Also yesterday, MSNBC finally named a permanent successor to Matthews in its 7pm Eastern weekday slot: Joy Reid, who currently anchors a weekend show, AM Joy, on the same network. (For the time being, a rotating cast of hosts will replace Reid on weekends.) Her new show will start a week from Monday, and will be called The ReidOut. Reid will become the first Black woman to host a nightly show on a big network since the death of the PBS anchor Gwen Ifill, in 2016. Currently, Harris Faulkner, of Fox News, is the only Black woman with a solo daily show on cable; away from cable, Gayle King, of CBS, and Robin Roberts, of ABC, also have prominent roles. In an interview with the New York Times to mark her promotion, Reid said, “I am a Black mom, a Black woman, a Black daughter. I am also a journalist who can conceptualize that pain from a unique point of view. Every day I’m in this job, I’m very conscious of that responsibility.”
According to the Times, Reid’s show, like Matthews’s before it, will center politics and punditry—but where Matthews’s point of view was explicitly that of the Beltway insider, Reid will be a more liberal presence, and a stronger voice on race, class, policing, and more. (In his final days on MSNBC, Matthews mixed up Tim Scott and Jaime Harrison, two Black politicians from South Carolina.) In his valedictory monologue, Matthews acknowledged that he was handing off to a “younger generation” that’s “ready to take the reins.” At this moment, but also more generally, Reid fits that description.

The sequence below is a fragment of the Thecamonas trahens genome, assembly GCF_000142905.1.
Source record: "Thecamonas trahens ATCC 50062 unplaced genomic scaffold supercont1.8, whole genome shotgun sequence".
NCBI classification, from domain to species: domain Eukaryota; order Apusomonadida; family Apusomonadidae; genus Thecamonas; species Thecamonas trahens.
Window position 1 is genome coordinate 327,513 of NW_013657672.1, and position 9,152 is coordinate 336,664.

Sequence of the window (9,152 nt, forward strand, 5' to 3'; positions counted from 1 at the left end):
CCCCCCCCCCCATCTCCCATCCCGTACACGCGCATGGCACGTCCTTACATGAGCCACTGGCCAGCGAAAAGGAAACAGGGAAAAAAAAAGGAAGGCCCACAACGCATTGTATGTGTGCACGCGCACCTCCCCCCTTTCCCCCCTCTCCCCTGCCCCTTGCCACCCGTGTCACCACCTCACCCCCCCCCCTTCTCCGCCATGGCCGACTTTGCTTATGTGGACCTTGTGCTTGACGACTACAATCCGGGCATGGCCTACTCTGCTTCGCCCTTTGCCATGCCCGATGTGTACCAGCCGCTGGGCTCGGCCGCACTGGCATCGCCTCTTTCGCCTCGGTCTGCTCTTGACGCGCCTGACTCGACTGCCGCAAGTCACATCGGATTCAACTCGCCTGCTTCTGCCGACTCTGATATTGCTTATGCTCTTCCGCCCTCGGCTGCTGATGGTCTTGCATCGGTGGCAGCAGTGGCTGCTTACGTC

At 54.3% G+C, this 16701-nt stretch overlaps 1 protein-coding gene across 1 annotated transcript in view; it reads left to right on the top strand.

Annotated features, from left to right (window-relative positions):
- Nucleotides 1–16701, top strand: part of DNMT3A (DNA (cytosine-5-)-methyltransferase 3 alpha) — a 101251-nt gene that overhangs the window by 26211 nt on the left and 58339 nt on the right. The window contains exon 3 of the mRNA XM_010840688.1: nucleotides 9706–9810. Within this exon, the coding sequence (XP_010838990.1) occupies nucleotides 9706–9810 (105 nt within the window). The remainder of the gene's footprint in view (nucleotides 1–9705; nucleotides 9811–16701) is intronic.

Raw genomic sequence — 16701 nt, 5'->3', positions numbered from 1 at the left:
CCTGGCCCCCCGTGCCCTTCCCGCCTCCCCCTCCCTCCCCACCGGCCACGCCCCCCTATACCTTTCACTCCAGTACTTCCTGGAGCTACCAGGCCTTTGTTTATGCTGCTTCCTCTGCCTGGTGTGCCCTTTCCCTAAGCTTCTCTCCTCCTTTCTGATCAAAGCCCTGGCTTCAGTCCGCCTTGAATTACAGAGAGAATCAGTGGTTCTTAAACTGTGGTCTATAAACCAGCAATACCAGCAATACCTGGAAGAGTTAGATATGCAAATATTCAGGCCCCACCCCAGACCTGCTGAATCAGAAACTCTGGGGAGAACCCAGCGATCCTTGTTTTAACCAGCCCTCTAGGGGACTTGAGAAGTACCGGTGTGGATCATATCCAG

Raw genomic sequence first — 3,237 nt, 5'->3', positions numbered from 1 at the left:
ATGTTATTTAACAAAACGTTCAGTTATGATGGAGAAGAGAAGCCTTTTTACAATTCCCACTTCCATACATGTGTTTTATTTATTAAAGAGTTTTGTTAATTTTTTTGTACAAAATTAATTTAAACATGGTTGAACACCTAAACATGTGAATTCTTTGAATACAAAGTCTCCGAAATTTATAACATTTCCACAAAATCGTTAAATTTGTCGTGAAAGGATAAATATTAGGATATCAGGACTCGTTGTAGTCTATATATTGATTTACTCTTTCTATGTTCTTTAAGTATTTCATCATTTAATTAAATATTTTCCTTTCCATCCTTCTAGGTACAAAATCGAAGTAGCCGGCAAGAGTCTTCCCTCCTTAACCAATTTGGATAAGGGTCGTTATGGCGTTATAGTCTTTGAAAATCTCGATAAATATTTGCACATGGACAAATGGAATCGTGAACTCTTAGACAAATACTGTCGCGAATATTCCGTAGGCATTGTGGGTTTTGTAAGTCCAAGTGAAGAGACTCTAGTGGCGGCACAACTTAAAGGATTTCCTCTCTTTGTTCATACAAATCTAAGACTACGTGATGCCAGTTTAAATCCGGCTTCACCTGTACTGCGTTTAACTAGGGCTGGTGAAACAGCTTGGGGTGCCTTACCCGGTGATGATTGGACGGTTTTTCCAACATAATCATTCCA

That’s not to say that progressives—many of whom loathe MSNBC as a bastion of the liberal old guard, and see it as censorious of fresher, explicitly left-wing perspectives—will be uniformly happy with Reid’s hire. Unlike Matthews, Reid didn’t compare Sanders’s success to the Nazi invasion of France, but she has been skeptical of Sanders in the past; in January, she invited a “body language expert” to make the case that Sanders was lying about an allegedly sexist past exchange with Elizabeth Warren. And Reid is still trailed by old homophobic comments (and other controversial content) on a personal blog. In 2017, she said hackers had inserted the remarks in a bid to incriminate her, but she never offered any proof for that assertion, and she later apologized.